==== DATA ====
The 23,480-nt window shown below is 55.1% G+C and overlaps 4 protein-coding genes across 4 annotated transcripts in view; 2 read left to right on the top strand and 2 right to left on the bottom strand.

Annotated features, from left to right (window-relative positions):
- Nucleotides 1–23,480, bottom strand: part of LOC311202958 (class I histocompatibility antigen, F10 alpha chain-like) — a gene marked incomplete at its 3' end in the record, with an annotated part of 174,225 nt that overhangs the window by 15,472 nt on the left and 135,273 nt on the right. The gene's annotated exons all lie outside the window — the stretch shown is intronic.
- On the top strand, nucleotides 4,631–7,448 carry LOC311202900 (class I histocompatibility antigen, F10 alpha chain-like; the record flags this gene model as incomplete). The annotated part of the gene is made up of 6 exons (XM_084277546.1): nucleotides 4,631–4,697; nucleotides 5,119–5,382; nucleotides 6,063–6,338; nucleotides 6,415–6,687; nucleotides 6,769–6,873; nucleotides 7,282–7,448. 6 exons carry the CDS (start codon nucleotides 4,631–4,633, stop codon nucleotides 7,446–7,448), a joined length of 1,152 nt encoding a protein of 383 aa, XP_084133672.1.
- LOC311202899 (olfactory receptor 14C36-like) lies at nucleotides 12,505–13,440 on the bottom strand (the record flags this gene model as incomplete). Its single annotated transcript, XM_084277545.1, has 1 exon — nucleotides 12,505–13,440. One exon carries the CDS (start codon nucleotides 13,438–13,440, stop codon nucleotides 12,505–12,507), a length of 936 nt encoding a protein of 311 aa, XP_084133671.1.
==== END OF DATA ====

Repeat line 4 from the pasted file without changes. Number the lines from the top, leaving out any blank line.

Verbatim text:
- On the top strand, nucleotides 4,631–7,448 carry LOC311202900 (class I histocompatibility antigen, F10 alpha chain-like; the record flags this gene model as incomplete). The annotated part of the gene is made up of 6 exons (XM_084277546.1): nucleotides 4,631–4,697; nucleotides 5,119–5,382; nucleotides 6,063–6,338; nucleotides 6,415–6,687; nucleotides 6,769–6,873; nucleotides 7,282–7,448. 6 exons carry the CDS (start codon nucleotides 4,631–4,633, stop codon nucleotides 7,446–7,448), a joined length of 1,152 nt encoding a protein of 383 aa, XP_084133672.1.